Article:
It's easy to criticise the British preoccupation with home ownership and to point out that other european countries have populations who are happy to rent. So would many people here be, if rents were affordable and there was security of tenancy.

We need to build more good quality homes to rent. I'm no economist but house building creates jobs as well as meeting a well known need.

durhamjen Mon 25-Jan-16 22:03:23

That's PQE, Iam.

Deedaa Mon 25-Jan-16 22:26:58

I see there has been a survey that has shown that rises in the amount of Housing Benefit payments have mainly been due to people on low wages being faced with astronomical rents. Well no shit Sherlock! DS earns around the average wage, has no chance of buying and is just about kept afloat by us while he pays an exhorbitant amount of money for a very basic one bedroom flat. He and his fiancee are currently 94th on the Council housing list and are moving down it rather than up.

durhamjen Mon 25-Jan-16 22:50:18

Last week there was a teacher union meeting for young teachers who had realised that they would never be able to afford to own a house.

durhamjen Mon 25-Jan-16 22:59:51

Renters trying to get their own back. Who says youngsters aren't interested in politics?

M0nica Tue 26-Jan-16 11:43:43

'Affordable housing' is a euphamism for social housing (defined above). In our area all new housing developments have to include 40% social housing, always described as 'affordable'.

What is more the social housing has to be evenly distributed among the market housing, which I think is a very good thing because it means that all developments contain a mix of housing types from terrace houses and flats to large detached houses. I live in a village and this mix of small and large houses, social and privately owned is the norm and it is good to see it continued in the 300+ new houses being built or completed in the last year.

Mind you they haven't improved the infrastructure, children living within a short distance of the school have to be driven to other schools in the nearby town because the village school is full and has no room for expansion. The local spine dual carriage way is closed or restricted more often than free running because with 4000 houses plus built in the last three years, all they have done is improve access to it, but only so traffic can reach a stand still once it gets on it.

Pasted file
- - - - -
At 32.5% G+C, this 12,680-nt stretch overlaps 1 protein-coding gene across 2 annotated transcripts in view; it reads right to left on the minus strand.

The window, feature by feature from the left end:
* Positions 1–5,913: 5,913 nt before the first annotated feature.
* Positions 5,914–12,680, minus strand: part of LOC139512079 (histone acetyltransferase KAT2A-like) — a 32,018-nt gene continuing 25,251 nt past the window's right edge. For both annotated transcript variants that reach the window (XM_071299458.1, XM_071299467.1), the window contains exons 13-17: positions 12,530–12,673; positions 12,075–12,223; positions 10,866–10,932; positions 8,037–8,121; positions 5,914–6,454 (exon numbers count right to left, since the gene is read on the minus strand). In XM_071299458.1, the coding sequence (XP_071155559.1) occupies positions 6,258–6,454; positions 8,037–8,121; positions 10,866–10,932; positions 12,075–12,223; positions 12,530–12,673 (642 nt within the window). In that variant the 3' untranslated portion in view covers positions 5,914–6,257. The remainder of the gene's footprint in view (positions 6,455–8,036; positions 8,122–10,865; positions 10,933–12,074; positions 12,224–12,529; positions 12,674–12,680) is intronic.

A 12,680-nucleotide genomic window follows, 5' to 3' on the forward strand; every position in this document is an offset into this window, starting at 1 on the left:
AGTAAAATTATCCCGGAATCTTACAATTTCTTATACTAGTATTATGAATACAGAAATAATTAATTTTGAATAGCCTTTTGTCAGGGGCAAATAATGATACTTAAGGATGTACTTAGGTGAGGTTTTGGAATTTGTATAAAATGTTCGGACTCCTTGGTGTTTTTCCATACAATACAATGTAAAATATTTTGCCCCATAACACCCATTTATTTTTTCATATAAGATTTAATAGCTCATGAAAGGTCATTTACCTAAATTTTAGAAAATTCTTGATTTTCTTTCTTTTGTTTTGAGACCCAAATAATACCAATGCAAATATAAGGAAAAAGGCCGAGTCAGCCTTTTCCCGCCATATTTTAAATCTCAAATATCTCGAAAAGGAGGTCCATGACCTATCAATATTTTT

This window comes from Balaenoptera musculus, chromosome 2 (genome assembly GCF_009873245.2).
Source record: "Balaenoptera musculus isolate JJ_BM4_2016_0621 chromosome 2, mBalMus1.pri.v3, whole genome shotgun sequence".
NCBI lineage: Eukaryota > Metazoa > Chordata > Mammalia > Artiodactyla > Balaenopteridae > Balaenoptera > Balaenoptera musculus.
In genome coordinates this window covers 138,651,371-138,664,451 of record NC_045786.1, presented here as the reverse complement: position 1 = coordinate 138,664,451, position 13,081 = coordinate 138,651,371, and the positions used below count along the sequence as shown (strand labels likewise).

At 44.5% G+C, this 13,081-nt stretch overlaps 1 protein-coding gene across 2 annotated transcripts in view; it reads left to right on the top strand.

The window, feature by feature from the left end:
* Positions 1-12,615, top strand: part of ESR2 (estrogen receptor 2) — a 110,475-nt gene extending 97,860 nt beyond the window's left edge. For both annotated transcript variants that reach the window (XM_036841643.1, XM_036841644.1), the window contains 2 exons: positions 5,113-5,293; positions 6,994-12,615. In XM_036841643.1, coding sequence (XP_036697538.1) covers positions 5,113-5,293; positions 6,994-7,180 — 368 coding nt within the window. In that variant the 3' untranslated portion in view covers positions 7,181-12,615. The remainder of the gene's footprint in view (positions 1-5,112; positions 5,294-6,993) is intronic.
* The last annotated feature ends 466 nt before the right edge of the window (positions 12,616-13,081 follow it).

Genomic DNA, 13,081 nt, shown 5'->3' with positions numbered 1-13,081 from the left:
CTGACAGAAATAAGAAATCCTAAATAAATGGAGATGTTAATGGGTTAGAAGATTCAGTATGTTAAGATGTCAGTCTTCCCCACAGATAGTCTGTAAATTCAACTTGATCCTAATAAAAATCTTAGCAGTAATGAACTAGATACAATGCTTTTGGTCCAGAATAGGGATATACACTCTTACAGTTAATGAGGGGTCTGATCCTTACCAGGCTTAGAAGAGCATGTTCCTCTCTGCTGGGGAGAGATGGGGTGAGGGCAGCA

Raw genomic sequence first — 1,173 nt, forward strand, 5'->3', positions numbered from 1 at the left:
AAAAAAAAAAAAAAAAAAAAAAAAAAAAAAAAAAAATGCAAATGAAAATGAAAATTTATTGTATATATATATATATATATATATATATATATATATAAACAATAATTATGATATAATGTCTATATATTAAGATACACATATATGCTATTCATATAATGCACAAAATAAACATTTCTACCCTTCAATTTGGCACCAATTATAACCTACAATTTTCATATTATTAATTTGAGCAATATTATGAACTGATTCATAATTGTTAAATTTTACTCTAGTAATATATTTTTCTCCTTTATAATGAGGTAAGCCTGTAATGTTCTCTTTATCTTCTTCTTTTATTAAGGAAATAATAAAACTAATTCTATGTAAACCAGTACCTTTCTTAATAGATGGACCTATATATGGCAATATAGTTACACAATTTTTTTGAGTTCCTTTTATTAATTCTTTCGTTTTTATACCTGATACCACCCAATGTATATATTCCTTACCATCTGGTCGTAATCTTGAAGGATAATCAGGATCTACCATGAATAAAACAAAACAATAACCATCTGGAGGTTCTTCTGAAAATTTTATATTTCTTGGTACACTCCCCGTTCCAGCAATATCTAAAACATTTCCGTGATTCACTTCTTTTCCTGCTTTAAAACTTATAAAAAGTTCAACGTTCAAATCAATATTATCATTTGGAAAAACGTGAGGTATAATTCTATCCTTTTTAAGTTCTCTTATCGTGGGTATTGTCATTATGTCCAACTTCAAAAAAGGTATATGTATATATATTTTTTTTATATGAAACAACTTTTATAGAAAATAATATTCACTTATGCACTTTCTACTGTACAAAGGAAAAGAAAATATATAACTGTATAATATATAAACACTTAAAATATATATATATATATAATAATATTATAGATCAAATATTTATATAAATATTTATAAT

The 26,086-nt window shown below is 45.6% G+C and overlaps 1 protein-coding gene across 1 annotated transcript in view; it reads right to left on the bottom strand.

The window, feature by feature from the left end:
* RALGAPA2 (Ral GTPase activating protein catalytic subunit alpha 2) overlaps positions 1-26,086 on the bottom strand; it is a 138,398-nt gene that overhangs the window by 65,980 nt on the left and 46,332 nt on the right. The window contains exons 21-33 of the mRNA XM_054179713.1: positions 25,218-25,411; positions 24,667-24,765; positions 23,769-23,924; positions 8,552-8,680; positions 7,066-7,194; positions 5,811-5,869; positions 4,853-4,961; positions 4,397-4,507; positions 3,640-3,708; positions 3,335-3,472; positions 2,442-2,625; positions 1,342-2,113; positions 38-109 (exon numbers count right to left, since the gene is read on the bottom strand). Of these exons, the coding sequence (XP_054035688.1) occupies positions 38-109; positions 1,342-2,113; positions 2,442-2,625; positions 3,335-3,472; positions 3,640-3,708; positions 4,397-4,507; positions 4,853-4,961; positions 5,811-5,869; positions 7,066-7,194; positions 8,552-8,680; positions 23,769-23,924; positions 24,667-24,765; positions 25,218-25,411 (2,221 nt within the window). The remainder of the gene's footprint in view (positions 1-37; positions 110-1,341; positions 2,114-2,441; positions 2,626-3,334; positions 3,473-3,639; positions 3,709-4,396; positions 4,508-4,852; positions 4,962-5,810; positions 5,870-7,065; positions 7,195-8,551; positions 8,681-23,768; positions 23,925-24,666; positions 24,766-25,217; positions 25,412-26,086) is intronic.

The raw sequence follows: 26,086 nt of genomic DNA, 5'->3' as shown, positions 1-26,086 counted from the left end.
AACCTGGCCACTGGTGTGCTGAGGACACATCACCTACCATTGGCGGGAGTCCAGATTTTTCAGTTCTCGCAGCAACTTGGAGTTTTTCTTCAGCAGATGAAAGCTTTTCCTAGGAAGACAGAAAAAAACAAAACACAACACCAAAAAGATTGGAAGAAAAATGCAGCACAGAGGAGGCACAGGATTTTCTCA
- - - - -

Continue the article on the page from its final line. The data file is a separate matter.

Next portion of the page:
durhamjen Tue 26-Jan-16 19:39:03

JessM Tue 26-Jan-16 20:33:49

"Affordable housing" in London now defined as up to £450,000

Where in Wales can you get a habitable house for £50k gettingonabit ? Presumably somewhere in a former mining community a long way from any jobs. Not in the coastal part of S Wales surely?

JessM Tue 26-Jan-16 20:36:32

Oh goodness yes. If you live in somewhere like Merthyr you can! Tells you something about the area doesn't it.

durhamjen Tue 26-Jan-16 22:19:09

You can buy one in Hull for £50,000, Jess. You can't get a job, but you can buy a two up two down terrace. Or you can rent it from a buy-to-let landlord who has a job as a buy-to-let landlord.

gettingonabit Tue 26-Jan-16 23:05:34

jess m correctgrin. Treherbert to be precise. No jobs, but very, very pretty.

Similarly anywhere in the South Wales Valleys, the more remote the better.

Still only 25 miles from Cardiff though. And easily commutable (good rail links).

JessM Wed 27-Jan-16 08:20:25

Yes well before the mines opened there were only a few hill farmers in the area. "regeneration" almost impossible as there are so many more attractive areas to open a business, along the M4. I come from Swansea originally and even that suffers from being a bit far along the M4 to compete with Cardiff etc